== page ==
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Which future skills will you need to build a career in STEM?

With the STEM jobs market changing at a rapid rate, honing your skill set to reflect these changes and anticipate new trends will greatly improve your chances of landing your ideal role.

 

Of course, the skill set you'll accrue and develop throughout your career depends on your particular specialism. But with increased collaboration across sectors, converging skill sets, and accelerating technological integration — as well as economic uncertainty — workers of the future will need to look beyond the traditional responsibilities of their chosen niche.

 

In this article, we’ll explore the vital skills that will drive the evolution of the STEM sector and help propel your career forwards.

 

 

The importance of tech and digital skills

As technology improves and becomes ever more central to our jobs, technical skills will become increasingly important within STEM industries over the next decade. 

"With the growth of data and automation pervading the sector in almost all areas, tech skills are the most important new skill set to be addressed.” 

— Richard Acton, Operations Director, SRG

According to Nadhim Zadawi MP, the UK Minister for Business and Industry, “digital and computational skills, statistical literacy, leadership and inter-disciplinary working are essential to [the Life Science sector’s] continued success.” As the 2020s progress, the convergence of technical skills with digital skills will become increasingly vital. 

There are many drivers for this shift, including:

  • The growth of wearable technology and telehealth
  • Across-the-board technological innovation
  • Growth in personal and precision medicine
  • Disruptive technology
  • New business models for innovation, disease, manufacturing, and lifestyle management. 

What’s more, consumers are becoming more tech-savvy and cost-conscious, meaning real-world trial data needs to be delivered to them quickly and efficiently. At the same time, younger employees — the vast majority of whom are digital natives — expect the workplace to reflect their personal use of tech. In 2020, nobody wants to work for companies that lag behind in their use of technology. 

 

Workers of the future: multidisciplinary, adaptable & people-orientated

Despite tech skills being crucial, soft skills are also becoming more central to the world of work. Just as STEM work increasingly requires technical skill sets related to data, automation and supply-chain analytics, the disruptive innovations that drive the industry require non-technical skills to use, interpret, analyse and market them. 

In the coming years, competition for talent in high-growth areas such as computing, mathematics, architecture, and engineering, as well as plenty of strategic and specialist roles, will, in the words of the World Economic Forum, be "fierce." 

A study by the Social Market Foundation and EDF Energy found that STEM jobs are expected to grow at double the rate of other occupations by 2023.

Though the nature of jobs will undoubtedly change, the strengths or skills you’ll need are much easier to predict. 

In its 2016 “Future of Jobs” report, the World Economic Forum outlined the top skills that workers would need from 2020 onwards. These skills are:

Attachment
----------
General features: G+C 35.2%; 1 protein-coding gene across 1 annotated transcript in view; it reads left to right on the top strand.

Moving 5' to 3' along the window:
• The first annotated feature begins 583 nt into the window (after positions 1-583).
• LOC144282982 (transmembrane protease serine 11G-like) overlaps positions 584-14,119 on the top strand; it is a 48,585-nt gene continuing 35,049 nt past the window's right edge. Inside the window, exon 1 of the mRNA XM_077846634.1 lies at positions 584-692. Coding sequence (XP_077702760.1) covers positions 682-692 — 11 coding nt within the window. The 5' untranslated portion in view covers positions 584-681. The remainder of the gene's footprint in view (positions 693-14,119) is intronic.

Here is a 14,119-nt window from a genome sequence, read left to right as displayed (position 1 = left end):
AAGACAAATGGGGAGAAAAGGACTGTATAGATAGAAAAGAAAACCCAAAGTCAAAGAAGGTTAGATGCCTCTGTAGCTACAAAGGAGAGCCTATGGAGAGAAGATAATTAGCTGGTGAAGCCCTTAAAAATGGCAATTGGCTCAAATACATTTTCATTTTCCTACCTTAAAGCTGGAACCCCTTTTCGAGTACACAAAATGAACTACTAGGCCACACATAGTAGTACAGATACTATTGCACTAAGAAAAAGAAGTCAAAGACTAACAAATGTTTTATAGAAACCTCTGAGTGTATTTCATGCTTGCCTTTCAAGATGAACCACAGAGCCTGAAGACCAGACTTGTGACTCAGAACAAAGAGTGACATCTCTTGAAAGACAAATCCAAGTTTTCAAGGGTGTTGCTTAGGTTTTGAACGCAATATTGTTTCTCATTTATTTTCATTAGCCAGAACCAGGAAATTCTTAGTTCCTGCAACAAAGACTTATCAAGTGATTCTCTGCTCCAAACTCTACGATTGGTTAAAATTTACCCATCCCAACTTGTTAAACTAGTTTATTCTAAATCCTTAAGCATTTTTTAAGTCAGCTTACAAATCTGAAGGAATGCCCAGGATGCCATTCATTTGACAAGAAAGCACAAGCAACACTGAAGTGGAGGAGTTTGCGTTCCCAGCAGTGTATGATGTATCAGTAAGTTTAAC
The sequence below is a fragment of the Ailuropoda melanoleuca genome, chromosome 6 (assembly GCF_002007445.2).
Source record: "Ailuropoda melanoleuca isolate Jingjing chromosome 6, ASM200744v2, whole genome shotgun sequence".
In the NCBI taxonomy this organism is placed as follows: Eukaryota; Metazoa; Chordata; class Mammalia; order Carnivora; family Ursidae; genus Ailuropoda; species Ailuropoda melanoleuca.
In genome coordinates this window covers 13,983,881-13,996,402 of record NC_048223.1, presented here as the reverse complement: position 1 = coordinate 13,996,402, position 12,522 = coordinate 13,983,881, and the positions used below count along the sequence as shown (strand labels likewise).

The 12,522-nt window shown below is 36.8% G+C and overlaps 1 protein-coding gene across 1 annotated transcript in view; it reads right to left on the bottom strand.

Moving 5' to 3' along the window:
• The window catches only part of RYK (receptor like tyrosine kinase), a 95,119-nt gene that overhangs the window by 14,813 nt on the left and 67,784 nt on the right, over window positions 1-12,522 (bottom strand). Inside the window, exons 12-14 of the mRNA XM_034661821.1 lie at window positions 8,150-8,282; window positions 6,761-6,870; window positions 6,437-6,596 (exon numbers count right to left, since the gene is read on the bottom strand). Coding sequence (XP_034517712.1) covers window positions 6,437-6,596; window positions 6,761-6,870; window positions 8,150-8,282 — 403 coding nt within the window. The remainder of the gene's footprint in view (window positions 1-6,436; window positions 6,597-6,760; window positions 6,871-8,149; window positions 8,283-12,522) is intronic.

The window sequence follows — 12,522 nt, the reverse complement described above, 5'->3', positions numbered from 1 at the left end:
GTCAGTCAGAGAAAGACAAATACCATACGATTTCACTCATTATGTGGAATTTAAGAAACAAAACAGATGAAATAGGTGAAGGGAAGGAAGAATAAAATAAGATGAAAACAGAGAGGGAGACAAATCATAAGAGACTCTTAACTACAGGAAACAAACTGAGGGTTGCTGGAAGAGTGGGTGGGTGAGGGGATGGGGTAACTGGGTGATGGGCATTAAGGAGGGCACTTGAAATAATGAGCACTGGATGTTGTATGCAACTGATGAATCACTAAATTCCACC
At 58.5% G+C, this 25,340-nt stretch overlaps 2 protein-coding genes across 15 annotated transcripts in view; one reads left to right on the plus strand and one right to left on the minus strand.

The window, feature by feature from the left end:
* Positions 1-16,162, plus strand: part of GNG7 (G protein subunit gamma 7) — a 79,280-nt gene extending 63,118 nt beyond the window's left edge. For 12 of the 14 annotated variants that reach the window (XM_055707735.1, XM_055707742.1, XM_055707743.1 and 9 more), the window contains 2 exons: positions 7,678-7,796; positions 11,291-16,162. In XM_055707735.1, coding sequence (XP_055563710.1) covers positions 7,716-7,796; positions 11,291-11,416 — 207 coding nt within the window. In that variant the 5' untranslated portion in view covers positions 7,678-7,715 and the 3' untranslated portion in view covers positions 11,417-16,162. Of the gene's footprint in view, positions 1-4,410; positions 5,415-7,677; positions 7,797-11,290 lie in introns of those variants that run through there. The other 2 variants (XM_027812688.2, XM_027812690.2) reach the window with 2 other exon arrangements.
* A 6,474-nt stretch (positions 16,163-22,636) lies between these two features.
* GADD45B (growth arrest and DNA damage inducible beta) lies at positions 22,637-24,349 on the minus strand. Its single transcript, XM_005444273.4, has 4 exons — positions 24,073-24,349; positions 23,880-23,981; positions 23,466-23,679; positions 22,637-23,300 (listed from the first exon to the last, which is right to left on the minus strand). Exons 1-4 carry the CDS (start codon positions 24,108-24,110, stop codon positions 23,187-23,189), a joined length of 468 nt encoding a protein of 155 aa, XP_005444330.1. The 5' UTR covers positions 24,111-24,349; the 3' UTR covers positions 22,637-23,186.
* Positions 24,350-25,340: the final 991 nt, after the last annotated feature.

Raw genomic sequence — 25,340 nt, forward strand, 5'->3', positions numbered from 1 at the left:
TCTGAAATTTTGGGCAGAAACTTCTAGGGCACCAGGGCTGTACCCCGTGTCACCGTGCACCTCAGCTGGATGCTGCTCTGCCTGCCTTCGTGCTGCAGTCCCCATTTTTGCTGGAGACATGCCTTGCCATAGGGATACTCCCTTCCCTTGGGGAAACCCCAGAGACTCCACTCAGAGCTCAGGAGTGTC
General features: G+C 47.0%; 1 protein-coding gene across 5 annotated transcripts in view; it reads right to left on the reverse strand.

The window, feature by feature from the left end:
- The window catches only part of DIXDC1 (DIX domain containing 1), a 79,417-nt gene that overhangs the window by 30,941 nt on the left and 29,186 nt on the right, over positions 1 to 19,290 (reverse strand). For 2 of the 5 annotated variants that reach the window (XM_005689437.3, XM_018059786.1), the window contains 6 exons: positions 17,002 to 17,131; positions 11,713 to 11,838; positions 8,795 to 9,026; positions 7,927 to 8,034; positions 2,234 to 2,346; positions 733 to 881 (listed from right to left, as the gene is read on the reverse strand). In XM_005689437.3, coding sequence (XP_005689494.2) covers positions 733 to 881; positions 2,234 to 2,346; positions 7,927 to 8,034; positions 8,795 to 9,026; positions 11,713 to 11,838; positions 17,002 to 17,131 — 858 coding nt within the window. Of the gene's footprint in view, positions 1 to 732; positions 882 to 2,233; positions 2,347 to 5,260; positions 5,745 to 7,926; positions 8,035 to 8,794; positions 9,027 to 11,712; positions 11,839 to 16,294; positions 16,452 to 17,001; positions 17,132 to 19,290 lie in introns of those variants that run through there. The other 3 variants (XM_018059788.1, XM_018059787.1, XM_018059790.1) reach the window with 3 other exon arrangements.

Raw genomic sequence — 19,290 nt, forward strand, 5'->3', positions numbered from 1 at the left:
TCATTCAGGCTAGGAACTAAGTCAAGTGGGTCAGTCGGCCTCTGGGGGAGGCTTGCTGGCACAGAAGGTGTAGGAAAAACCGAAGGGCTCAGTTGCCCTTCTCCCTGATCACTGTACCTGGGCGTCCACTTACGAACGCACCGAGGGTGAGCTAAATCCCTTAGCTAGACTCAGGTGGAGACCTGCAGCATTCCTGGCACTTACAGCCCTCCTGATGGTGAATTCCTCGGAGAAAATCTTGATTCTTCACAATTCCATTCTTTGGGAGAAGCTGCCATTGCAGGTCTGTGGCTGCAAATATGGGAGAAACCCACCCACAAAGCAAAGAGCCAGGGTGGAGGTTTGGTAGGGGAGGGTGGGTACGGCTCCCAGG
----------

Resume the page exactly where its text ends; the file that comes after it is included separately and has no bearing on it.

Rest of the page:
1. Complex problem-solving
  2. Critical thinking
  3. Creativity
  4. People management
  5. Coordinating with others
  6. Emotional intelligence
  7. Judgment and decision-making
  8. Service orientation
  9. Negotiation
  10. Cognitive flexibility

Broadly speaking, these future skills fall into two buckets: cognitive skills (problem-solving, critical thinking, creativity) and interpersonal skills (people management).

 

Cognitive skills

In the coming years, automated technologies such as AI and machine learning will replace jobs that are codified, linear, and predictable. 

However, the jobs that will remain are those which computers cannot perform — jobs which require innate cognitive skills such as:

  • Creativity
  • Innovation
  • Problem-solving
  • Seeing the hidden meaning in things
  • Visualisation
  • The ability to respond to unexpected circumstances

Tip: If you’re concerned about the likelihood of your work being lost to automation, the ‘Will Robots Take My Job?’ tool estimates your job’s survival chances.

 

Interpersonal skills

According to World Economic Forum Managing Director, Saadia Zahidi, “in addition to high-tech skills, specialised interpersonal skills will be in high demand, including skills related to sales, human resources, care and education.”

People are already the single biggest cost to a business, so getting an increasingly diverse, intergenerational workforce to collaborate, be more engaged and be more productive hinges on having managers with well-developed interpersonal skills, such as:

  • The ability to engage with people from different backgrounds and experience
  • Operating in unique environments
  • Entrepreneurship
  • Stakeholder engagement
  • Cultural awareness
  • Comms skills
  • Social and emotional intelligence.

With businesses becoming increasingly people-centric, such skills will stand you in good stead — no matter whether you’re a new graduate in clinical research or a mid-to-senior level engineer.

 

The takeaway 

In a world swamped by datasets and increasing automation, having adequate digital and technical skills to call upon is vital. But while the right technical skills are needed, being able to supplement these skills with an ever-expanding arsenal of cognitive and interpersonal skills will improve your career security, bolster your confidence, and help you stand out to hiring managers.

For a deep-dive into this all-important topic, read our Future Skills in STEM report >

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